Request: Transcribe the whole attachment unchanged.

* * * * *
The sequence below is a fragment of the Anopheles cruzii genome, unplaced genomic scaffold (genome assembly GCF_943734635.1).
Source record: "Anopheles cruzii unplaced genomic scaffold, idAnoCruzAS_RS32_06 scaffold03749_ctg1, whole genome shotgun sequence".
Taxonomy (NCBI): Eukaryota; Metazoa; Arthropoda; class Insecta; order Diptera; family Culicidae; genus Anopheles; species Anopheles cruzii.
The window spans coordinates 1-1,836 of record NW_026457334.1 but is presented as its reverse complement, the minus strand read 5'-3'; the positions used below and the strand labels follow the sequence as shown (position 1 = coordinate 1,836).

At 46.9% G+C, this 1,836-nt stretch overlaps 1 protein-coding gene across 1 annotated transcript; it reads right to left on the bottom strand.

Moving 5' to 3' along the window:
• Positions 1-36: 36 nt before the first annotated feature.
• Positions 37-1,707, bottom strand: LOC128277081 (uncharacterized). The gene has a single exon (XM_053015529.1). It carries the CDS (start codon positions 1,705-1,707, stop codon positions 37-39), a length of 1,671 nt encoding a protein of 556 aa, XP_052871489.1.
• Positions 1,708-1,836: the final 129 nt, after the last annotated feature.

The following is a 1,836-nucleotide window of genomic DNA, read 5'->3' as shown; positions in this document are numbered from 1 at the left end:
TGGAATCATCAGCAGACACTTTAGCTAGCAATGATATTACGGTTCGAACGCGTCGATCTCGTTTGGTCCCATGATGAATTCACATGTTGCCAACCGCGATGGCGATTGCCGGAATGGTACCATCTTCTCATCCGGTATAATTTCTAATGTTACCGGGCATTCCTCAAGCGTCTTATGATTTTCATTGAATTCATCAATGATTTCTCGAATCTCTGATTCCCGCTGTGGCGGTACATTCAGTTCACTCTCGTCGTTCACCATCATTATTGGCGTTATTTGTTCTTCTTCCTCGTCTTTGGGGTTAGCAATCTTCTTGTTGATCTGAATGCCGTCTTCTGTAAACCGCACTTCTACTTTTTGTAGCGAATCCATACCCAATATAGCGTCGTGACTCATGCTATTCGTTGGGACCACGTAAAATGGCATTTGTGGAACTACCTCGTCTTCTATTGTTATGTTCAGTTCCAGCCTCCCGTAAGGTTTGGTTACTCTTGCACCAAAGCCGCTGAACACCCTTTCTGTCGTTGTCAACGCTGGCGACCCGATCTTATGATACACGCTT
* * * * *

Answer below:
The sequence below is a fragment of the Anopheles cruzii genome, unplaced genomic scaffold (genome assembly GCF_943734635.1).
Source record: "Anopheles cruzii unplaced genomic scaffold, idAnoCruzAS_RS32_06 scaffold03749_ctg1, whole genome shotgun sequence".
Taxonomy (NCBI): Eukaryota; Metazoa; Arthropoda; class Insecta; order Diptera; family Culicidae; genus Anopheles; species Anopheles cruzii.
The window spans coordinates 1-1,836 of record NW_026457334.1 but is presented as its reverse complement, the minus strand read 5'-3'; the positions used below and the strand labels follow the sequence as shown (position 1 = coordinate 1,836).

At 46.9% G+C, this 1,836-nt stretch overlaps 1 protein-coding gene across 1 annotated transcript; it reads right to left on the bottom strand.

Moving 5' to 3' along the window:
• Positions 1-36: 36 nt before the first annotated feature.
• Positions 37-1,707, bottom strand: LOC128277081 (uncharacterized). The gene has a single exon (XM_053015529.1). It carries the CDS (start codon positions 1,705-1,707, stop codon positions 37-39), a length of 1,671 nt encoding a protein of 556 aa, XP_052871489.1.
• Positions 1,708-1,836: the final 129 nt, after the last annotated feature.

The following is a 1,836-nucleotide window of genomic DNA, read 5'->3' as shown; positions in this document are numbered from 1 at the left end:
TGGAATCATCAGCAGACACTTTAGCTAGCAATGATATTACGGTTCGAACGCGTCGATCTCGTTTGGTCCCATGATGAATTCACATGTTGCCAACCGCGATGGCGATTGCCGGAATGGTACCATCTTCTCATCCGGTATAATTTCTAATGTTACCGGGCATTCCTCAAGCGTCTTATGATTTTCATTGAATTCATCAATGATTTCTCGAATCTCTGATTCCCGCTGTGGCGGTACATTCAGTTCACTCTCGTCGTTCACCATCATTATTGGCGTTATTTGTTCTTCTTCCTCGTCTTTGGGGTTAGCAATCTTCTTGTTGATCTGAATGCCGTCTTCTGTAAACCGCACTTCTACTTTTTGTAGCGAATCCATACCCAATATAGCGTCGTGACTCATGCTATTCGTTGGGACCACGTAAAATGGCATTTGTGGAACTACCTCGTCTTCTATTGTTATGTTCAGTTCCAGCCTCCCGTAAGGTTTGGTTACTCTTGCACCAAAGCCGCTGAACACCCTTTCTGTCGTTGTCAACGCTGGCGACCCGATCTTATGATACACGCTT